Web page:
Despite the success of Spotify and its competitors, music sharing still hasn’t caught up to what Napster offered before being neutered by the courts, that service’s founders, Sean Parker and Shawn Fanning, said today.
During a on-stage discussion at South by Southwest here, Parker and Fanning argued that though new technologies and licensing models finally allow music lovers to legally access and discover vast collections of songs online, even the best new services are still philosophically behind what Napster originally offered its users.
Parker, who appeared earlier this week alongside former U.S. vice president Al Gore to promote political activism online, is one of technology’s most prolific entrepreneurs. After co-founding Napster, he went on to co-found Plaxo, become Facebook’s founding president, and then invested in and ultimately joined the board of Spotify. Now, he and Fanning, who also helped found Snocap, Rapture, and most recently Path, have a new stealthy startup, called Airtime.
Unfortunately, SXSW attendees who showed up hoping to hear more about Airtime were left disappointed as the two barely mentioned their venture.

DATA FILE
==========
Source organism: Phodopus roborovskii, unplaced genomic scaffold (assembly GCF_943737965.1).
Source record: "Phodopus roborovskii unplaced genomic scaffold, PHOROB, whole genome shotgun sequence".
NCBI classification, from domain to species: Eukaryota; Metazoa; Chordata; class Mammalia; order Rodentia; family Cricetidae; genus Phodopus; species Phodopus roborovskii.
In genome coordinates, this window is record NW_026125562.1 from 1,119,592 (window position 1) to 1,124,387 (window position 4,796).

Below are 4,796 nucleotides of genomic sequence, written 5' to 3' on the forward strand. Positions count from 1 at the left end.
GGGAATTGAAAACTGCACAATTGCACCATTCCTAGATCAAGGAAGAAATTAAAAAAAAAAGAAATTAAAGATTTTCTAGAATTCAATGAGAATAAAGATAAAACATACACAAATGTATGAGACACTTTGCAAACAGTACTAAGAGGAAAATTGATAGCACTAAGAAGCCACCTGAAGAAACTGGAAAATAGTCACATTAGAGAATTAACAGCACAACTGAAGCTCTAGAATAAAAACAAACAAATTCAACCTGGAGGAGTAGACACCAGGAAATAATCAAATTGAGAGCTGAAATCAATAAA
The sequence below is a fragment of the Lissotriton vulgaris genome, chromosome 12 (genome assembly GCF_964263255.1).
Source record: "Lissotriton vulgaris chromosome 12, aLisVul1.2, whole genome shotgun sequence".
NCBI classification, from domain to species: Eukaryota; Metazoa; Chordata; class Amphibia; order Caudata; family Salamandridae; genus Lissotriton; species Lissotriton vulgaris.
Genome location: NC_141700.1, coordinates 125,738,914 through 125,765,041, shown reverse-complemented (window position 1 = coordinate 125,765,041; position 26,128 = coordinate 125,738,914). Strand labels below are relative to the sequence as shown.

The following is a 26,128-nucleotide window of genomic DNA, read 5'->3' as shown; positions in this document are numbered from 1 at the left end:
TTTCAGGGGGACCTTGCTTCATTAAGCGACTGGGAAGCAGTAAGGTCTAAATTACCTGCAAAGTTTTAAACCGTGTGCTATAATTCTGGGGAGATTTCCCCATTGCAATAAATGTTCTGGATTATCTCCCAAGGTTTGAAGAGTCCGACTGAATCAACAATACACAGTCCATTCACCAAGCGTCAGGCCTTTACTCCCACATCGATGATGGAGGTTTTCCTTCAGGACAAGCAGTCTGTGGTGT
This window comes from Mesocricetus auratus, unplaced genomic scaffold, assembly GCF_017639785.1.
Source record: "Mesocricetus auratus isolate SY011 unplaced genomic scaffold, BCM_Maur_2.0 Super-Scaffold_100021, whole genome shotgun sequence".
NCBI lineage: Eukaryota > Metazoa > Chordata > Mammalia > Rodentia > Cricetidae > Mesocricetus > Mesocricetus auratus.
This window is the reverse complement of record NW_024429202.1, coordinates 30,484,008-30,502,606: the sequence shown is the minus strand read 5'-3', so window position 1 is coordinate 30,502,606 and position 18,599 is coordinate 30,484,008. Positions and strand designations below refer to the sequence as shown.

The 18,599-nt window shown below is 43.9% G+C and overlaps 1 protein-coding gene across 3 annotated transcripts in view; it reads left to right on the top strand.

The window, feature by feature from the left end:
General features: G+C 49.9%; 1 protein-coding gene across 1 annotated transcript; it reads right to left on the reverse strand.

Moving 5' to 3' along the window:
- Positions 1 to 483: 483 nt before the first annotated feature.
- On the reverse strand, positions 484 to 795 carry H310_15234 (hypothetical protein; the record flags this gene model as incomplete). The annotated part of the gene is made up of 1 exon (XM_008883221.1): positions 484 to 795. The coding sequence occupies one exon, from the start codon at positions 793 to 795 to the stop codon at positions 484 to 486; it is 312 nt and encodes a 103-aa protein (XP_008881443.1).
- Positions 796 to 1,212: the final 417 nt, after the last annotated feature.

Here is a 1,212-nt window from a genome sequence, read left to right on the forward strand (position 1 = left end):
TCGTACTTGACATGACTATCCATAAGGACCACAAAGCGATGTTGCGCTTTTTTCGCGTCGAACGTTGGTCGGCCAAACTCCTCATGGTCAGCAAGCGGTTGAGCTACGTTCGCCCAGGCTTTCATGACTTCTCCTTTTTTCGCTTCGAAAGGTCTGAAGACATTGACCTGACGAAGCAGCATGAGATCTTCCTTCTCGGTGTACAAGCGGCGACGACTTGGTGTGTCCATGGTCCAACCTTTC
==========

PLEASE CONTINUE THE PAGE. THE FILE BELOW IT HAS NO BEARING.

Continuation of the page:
But Parker and Fanning, who were interviewed at SXSW by documentarian and VH1 writer Alex Winter, seemed nostalgic for the groundbreaking work they did as teenagers on Napster before lawsuits and a court decision grounded the company.
It’s frustrating,” Parker said. “We’d figured so much of this out in 1998 and 1999, but the industry wasn’t ready.”
Of course, a big part of the limits on today’s music-sharing services comes from the licensing issues that arose in the late ’90s and in the years immediately after. And even at Napster, the two said, the company’s development was hampered by the legal issues that cropped up as soon as the record labels figured out what was happening to them.
“Suddenly the company was taken over by lawyers,” Parker said of Napster. “Our CEO was an attorney. The lesson learned is, your CEO should never be an attorney. It became a law firm…at one point, a [large] percentage of the employees were attorneys. The legal case was dictating the product, not the other way around.”
Al Gore and Sean Parker took the stage to tell an adoring crowd of several thousand that though they should be proud of the mass Internet activism that derailed the Stop Online Piracy Act
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